Content sniffing

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Content sniffing, also known as media type sniffing or MIME sniffing, is the practice of inspecting the content of a byte stream to attempt to deduce the file format of the data within it. Content sniffing is generally used to compensate for a lack of accurate metadata that would otherwise be required to enable the file to be interpreted correctly. Content sniffing techniques tend to use a mixture of techniques that rely on the redundancy found in most file formats: looking for file signatures and magic numbers, and heuristics including searching for well-known representative substrings, the use of byte frequency and n-gram tables, and Bayesian inference.

MIME sniffing was, and still is, used by some web browsers, including notably Microsoft's Internet Explorer, in an attempt to help web sites which do not correctly signal the MIME type of web content display correctly.[1] However, doing this opens up a serious security vulnerability, in which, by confusing the MIME sniffing algorithm, the browser can be manipulated into interpreting data in a way that allows an attacker to carry out operations that are not expected by either the site operator or user, such as cross-site scripting.[2] Moreover, by making sites which do not correctly assign MIME types to content appear to work correctly in those browsers, it fails to encourage the correct labeling of material, which in turn makes content sniffing necessary for these sites to work, creating a vicious circle of incompatibility with web standards and security best practices.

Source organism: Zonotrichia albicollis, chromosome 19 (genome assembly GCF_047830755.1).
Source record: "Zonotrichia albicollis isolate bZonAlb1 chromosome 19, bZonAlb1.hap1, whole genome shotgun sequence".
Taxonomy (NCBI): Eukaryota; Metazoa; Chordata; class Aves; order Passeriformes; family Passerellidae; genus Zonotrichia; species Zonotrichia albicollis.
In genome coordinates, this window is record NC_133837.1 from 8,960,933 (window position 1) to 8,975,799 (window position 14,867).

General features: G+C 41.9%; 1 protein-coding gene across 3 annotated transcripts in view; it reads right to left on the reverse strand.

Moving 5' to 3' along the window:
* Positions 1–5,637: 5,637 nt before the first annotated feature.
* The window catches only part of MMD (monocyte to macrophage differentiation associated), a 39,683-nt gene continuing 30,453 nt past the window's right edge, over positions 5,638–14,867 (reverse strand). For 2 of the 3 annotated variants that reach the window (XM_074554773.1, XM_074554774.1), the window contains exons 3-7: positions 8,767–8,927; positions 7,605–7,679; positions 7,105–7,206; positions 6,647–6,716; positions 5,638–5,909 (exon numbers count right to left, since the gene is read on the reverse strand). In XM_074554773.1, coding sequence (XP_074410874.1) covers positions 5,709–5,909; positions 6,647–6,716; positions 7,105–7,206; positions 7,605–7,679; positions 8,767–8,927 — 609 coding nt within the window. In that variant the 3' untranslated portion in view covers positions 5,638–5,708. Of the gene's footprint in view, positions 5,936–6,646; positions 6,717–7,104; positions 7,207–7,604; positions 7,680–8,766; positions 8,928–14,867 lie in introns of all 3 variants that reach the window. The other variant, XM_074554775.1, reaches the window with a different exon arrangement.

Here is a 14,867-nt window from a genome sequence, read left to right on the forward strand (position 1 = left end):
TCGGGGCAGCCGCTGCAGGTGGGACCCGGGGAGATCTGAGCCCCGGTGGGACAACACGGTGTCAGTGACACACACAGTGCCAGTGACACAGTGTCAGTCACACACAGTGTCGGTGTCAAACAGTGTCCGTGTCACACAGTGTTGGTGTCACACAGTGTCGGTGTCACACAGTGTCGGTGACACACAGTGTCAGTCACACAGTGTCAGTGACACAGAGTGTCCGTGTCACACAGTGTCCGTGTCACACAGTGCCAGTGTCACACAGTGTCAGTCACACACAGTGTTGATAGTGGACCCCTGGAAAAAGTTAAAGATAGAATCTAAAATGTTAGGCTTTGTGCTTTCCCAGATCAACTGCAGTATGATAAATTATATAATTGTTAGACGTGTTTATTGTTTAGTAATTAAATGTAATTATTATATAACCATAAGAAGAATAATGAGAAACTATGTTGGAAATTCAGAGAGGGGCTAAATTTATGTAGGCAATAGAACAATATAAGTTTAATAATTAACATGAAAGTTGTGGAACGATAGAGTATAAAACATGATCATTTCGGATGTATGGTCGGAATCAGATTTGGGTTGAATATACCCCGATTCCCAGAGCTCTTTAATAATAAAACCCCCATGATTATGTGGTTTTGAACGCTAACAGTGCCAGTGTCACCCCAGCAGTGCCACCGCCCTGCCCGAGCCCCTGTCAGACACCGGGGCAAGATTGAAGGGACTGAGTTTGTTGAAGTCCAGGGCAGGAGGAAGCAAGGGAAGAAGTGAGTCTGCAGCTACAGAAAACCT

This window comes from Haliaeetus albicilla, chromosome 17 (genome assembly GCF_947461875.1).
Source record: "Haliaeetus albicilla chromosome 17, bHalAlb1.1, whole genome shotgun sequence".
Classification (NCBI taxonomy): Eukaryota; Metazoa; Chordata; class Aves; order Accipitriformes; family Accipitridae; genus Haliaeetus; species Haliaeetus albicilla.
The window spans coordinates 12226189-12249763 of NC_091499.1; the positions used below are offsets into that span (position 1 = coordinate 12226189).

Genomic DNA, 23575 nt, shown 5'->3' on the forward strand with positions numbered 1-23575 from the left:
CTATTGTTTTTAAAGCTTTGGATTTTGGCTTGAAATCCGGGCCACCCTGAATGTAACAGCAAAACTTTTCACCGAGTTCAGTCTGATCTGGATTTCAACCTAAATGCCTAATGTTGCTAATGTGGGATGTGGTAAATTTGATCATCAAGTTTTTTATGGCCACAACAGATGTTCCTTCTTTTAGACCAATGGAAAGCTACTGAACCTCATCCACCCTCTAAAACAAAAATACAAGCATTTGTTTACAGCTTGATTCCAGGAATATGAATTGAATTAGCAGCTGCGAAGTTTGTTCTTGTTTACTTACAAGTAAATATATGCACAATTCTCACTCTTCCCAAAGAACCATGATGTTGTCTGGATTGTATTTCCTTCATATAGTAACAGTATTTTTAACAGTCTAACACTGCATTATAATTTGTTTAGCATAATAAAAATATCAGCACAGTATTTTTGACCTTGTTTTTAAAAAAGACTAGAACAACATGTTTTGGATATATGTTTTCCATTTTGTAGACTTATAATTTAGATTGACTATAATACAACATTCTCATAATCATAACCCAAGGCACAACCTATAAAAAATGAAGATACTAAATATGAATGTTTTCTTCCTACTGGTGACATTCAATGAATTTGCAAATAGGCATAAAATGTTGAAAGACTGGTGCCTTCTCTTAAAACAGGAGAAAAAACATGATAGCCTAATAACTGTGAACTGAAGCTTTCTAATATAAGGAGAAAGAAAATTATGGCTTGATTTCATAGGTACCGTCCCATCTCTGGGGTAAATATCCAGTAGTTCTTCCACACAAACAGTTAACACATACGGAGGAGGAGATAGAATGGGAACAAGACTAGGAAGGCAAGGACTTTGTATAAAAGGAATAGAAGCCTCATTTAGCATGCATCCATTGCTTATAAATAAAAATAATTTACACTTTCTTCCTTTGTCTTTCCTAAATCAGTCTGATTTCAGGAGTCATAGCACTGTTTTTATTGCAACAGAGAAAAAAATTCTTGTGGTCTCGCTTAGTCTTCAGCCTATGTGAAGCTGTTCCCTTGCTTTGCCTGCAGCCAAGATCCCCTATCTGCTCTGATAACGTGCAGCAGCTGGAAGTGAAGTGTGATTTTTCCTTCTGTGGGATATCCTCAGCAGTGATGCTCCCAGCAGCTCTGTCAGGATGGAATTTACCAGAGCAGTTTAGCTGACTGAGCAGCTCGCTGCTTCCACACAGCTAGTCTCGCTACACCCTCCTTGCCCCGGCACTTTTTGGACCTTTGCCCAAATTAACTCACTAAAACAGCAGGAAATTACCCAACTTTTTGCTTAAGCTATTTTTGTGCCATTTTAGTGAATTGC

A specification exists for media type sniffing in HTML5, which attempts to balance the requirements of security with the need for reverse compatibility with web content with missing or incorrect MIME-type data. It attempts to provide a precise specification that can be used across implementations to implement a single well-defined and deterministic set of behaviors.[3]

The UNIX file command can be viewed as a content sniffing application.

Charset sniffing[edit]

Numerous web browsers use a more limited form of content sniffing to attempt to determine the character encoding of text files for which the MIME type is already known. This technique is known as charset sniffing or codepage sniffing and, for certain encodings, may be used to bypass security restrictions too. For instance, Internet Explorer 7 may be tricked to run JScript in circumvention of its policy by allowing the browser to guess that an HTML-file was encoded in UTF-7.[4] This bug is worsened by the feature of the UTF-7 encoding which permits multiple encodings of the same text and, specifically, alternative representations of ASCII characters.

Most encodings do not allow evasive presentations of ASCII characters, so charset sniffing is less dangerous in general because, due to the historical accident of the ASCII-centric nature of scripting and markup languages, characters outside the ASCII repertoire are more difficult to use to circumvent security boundaries, and mis-interpretations of character sets tend to produce results no worse than the display of mojibake.

References[edit]

  1. ^ "MIME Type Detection in Windows Internet Explorer". Microsoft. Retrieved 2012-07-14. 
  2. ^ Henry Sudhof (11 February 2009). "Risky sniffing: MIME sniffing in Internet Explorer enables cross-site scripting attacks". The H. Retrieved 2012-07-14. 
  3. ^ Adam Barth, Ian Hickson. "Mime Sniffing". WHATWG. Retrieved 2012-07-14. 
  4. ^ "Event 1058 - Codepage Sniffing". Internet Explorer. MSDN. Retrieved 2012-07-14. 

External links[edit]